by Adam Benforado
A compelling account of how to bring what we now know through psychology and neuroscience to surface conscious cognitive forces in order to prevent the injustice of our current criminal justice system.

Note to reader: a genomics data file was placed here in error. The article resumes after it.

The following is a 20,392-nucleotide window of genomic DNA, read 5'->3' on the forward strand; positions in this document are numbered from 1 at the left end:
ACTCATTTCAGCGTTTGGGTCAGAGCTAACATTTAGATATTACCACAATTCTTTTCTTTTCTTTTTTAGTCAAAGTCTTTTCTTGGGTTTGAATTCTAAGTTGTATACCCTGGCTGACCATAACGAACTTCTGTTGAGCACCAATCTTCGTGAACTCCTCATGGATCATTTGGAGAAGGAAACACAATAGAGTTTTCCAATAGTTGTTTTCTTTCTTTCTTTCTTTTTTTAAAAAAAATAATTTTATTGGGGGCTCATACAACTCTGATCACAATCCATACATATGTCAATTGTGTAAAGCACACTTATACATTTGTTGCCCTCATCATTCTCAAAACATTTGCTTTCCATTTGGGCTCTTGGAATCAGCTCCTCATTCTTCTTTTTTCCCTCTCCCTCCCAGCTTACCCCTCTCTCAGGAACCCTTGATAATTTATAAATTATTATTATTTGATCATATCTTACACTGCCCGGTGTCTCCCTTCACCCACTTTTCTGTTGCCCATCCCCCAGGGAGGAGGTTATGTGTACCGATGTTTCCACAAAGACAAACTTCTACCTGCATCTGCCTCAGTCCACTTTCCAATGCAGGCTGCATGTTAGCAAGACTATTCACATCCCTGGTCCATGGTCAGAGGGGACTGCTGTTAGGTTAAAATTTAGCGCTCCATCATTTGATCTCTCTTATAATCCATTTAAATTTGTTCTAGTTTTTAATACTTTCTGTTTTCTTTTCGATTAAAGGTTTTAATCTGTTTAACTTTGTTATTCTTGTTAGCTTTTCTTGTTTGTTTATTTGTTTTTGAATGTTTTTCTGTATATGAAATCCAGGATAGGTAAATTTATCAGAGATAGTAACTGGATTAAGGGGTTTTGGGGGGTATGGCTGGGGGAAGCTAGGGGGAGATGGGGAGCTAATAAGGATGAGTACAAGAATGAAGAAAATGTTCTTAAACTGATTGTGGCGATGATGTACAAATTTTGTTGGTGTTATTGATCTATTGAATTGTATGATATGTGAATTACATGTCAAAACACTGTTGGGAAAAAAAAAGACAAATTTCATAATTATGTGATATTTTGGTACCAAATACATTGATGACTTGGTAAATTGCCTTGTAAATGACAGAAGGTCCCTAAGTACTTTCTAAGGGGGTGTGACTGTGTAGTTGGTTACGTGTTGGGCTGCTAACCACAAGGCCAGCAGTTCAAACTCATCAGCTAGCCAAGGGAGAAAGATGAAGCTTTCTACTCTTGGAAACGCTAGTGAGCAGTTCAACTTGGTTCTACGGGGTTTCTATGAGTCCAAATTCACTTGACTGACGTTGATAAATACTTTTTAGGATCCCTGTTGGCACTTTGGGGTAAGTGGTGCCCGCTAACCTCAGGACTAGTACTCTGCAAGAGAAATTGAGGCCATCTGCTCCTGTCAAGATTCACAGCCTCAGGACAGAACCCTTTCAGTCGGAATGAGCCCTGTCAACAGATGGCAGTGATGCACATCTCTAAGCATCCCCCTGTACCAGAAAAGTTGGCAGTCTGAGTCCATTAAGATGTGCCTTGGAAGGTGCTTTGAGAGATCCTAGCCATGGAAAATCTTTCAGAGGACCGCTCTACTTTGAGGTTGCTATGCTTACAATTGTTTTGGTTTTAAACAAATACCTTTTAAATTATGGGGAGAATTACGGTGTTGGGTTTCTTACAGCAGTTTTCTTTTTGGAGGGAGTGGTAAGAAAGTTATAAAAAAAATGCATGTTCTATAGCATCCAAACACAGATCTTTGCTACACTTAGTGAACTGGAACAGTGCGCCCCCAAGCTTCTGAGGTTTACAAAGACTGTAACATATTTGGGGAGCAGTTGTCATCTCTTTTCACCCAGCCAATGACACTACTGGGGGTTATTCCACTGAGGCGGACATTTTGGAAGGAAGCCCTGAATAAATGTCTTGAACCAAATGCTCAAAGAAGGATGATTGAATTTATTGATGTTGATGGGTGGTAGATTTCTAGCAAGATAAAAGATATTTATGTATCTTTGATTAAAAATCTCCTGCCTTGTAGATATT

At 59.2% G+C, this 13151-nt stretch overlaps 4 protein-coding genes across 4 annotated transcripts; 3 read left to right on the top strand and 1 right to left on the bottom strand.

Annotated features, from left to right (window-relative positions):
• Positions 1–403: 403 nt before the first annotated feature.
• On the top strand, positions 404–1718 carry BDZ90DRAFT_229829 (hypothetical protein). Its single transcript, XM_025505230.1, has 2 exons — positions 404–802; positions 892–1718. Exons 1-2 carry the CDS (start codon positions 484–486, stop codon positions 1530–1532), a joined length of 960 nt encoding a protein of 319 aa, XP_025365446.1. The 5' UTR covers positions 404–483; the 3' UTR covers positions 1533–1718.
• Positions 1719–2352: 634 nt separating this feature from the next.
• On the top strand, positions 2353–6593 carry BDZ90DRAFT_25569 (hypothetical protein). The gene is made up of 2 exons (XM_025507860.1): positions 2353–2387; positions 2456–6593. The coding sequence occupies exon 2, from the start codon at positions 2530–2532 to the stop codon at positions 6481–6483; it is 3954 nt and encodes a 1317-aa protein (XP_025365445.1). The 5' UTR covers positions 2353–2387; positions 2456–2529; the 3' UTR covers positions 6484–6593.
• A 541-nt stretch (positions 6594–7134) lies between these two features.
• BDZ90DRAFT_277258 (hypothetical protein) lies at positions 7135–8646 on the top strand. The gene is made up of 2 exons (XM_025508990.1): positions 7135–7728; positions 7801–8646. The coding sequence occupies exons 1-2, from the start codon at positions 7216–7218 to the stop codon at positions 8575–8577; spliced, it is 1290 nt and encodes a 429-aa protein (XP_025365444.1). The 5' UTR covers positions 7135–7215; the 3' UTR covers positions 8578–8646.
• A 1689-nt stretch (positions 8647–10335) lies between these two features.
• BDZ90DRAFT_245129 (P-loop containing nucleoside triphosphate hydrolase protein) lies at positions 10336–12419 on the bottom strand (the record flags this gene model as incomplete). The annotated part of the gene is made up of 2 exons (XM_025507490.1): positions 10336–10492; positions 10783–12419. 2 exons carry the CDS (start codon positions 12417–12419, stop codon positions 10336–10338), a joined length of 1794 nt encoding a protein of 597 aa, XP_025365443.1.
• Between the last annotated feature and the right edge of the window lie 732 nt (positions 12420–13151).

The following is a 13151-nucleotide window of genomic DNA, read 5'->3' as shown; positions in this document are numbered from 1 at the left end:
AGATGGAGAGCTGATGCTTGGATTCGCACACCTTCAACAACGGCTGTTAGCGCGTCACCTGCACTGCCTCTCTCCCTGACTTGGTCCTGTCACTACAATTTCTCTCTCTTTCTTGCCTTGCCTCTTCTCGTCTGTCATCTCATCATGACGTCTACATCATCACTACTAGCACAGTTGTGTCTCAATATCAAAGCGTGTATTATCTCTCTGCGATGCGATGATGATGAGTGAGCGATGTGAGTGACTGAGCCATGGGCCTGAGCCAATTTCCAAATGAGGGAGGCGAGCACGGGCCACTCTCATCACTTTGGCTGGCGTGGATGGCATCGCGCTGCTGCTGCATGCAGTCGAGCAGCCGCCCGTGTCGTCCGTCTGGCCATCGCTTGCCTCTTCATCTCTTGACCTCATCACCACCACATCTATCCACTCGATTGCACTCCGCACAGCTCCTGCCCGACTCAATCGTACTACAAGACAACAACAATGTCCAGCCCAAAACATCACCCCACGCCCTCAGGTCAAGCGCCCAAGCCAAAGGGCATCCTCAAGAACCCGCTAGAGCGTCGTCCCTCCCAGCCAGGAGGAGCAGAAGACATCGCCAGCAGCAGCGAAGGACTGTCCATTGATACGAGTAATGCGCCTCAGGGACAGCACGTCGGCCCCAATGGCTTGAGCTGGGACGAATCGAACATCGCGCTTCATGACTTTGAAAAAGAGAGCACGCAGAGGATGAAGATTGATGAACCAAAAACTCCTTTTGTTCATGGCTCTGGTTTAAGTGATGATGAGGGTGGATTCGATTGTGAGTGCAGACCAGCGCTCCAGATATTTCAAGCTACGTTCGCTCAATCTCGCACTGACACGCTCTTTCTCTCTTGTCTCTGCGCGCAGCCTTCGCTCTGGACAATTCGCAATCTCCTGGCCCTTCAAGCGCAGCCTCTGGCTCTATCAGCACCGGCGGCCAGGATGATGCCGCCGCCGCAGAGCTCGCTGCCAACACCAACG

"After being locked up for months or years, many inmates have lost the very things that might allow them to return as productive and peaceful members of society: family ties, friendship, years of job training and experience. They are thrown back into the rough sea of life without the anchors, writers, and charts of safe passage needed to avoid a wreck. We are so obsessed with the idea that the experience inside prison must not be like the experience outside that we overlook how much harder that makes it for inmates to rejoin society once they are released. Depriving people of normal human contact does not eliminate criminal behavior; it eliminates the capacity to engage in normal human contact. Losing the stimulation of work, entertainment, or socialization does not prompt people to make better choices in the future; it leaves them unprepared to get a job or interact with the outside world when they are released."